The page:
23. 23. 17 On cockroaches Startups should be like cockroaches. A famous quote by Paul Graham (YCombinator) says: “Apparently the most likely animals to be left alive after a nuclear war are cockroaches, because they're so hard to kill. That's why you want to be as a startup, initially. Instead of a beautiful but fragile flower that needs to have its stem in a plastic tube to support itself, better to be small, ugly, and indestructible.” Image courtesy of Tom Spinker
  24. 24. 18 The F Generation Hackers are the new heroes to a generation of millenials that enter the workforce. Gary Hamel called them “the F generation”. Instead of hierarchies, fixed tasks and closed groups the new employees will demand open companies. Users (and not the bosses) will have the power.
  25. 25. 19 Students for a lifetime Sebastian Thrun saw it first: “the very pattern of employment is changing. A few generations ago, a single job often lasted for a lifetime. In 2012, the average job tenure was 4.6 years. Tech start-ups like Airbnb, Lyft, and Uber are using freelance employment models to disrupt hospitality, transportation, and many other industries. As a result, workers are under increasing pressure to keep their skills current. This has enormous implications for the educational needs of the global population.” Image courtesy of jdlasica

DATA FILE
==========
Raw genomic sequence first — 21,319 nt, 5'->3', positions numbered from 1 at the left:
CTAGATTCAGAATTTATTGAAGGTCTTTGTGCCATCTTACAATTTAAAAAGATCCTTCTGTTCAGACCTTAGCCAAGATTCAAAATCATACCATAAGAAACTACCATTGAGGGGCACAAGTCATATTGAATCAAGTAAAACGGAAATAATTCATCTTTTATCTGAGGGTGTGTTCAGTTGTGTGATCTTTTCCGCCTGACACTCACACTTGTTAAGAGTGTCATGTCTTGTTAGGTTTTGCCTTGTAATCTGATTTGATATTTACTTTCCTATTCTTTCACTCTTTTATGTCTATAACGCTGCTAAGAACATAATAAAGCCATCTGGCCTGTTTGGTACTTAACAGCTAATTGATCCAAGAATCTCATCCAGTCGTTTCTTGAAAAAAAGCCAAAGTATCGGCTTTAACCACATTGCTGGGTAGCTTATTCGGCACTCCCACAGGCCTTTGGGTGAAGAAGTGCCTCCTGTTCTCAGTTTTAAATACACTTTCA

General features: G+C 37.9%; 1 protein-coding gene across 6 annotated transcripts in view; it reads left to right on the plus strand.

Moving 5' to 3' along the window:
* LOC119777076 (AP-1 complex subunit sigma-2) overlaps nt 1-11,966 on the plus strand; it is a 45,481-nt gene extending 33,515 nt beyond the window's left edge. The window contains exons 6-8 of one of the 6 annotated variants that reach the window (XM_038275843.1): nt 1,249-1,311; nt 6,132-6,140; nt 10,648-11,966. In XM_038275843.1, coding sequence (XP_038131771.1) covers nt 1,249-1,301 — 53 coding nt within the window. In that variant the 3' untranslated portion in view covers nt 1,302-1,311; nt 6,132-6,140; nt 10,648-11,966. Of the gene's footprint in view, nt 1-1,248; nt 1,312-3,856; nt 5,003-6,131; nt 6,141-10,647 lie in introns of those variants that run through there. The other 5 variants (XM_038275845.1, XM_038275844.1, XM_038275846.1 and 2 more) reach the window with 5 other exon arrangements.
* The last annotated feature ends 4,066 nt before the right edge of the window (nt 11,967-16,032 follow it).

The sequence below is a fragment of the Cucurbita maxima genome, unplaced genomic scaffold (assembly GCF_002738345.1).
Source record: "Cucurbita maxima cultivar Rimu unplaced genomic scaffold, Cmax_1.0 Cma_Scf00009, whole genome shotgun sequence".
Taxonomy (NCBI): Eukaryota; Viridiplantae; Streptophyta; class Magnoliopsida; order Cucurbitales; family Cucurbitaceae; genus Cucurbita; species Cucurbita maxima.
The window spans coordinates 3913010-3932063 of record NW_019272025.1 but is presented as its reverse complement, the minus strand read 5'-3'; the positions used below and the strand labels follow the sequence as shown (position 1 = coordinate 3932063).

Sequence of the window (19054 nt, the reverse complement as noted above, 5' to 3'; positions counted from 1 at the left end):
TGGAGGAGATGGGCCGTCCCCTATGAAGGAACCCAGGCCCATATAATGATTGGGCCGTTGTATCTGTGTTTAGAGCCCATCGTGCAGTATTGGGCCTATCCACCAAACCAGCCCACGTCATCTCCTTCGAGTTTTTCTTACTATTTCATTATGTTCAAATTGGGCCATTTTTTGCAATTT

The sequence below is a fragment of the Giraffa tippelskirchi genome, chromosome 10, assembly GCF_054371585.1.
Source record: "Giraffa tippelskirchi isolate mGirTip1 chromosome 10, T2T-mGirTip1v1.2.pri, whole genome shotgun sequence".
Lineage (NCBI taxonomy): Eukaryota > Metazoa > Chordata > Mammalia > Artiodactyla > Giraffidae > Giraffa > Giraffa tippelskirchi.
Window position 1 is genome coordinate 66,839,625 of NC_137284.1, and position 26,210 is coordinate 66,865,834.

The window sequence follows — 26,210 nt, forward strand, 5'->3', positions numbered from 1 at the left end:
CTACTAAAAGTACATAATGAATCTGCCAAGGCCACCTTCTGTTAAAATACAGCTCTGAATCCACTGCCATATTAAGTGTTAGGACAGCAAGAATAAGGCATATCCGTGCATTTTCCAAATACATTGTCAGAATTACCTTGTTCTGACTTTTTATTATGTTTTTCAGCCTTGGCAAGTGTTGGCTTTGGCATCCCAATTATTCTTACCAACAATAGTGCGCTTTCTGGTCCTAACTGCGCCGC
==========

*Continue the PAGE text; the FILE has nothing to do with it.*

26. 26. 20 Crucial Imbalances Kodak had on its peak over 140,000 employees. Instagram had 13 employees when it was sold to Facebook. Technology and Internet has been good for our society and our world. But new voices from Internet sceptics are arising. Is technology killing our middle class as Jaron Lanier defends?
  27. 27. 21 Innovating on the move Ideation is an important but insufficient part in innovation. “To act in innovation you have to ideate new things”, we were told. But innovation means solving problems. Innovation is more than that unique time that you started your business. Innovation is not sole harvest. Image courtesy of El Roto
  28. 28. 22 Design Thinking is the new black Design thinking is like Lego bricks: blocks to work on original concepts. Map, Explore, Build and Test.
  29. 29. Marta Domínguez i-Thread consulting . the-i-thread.com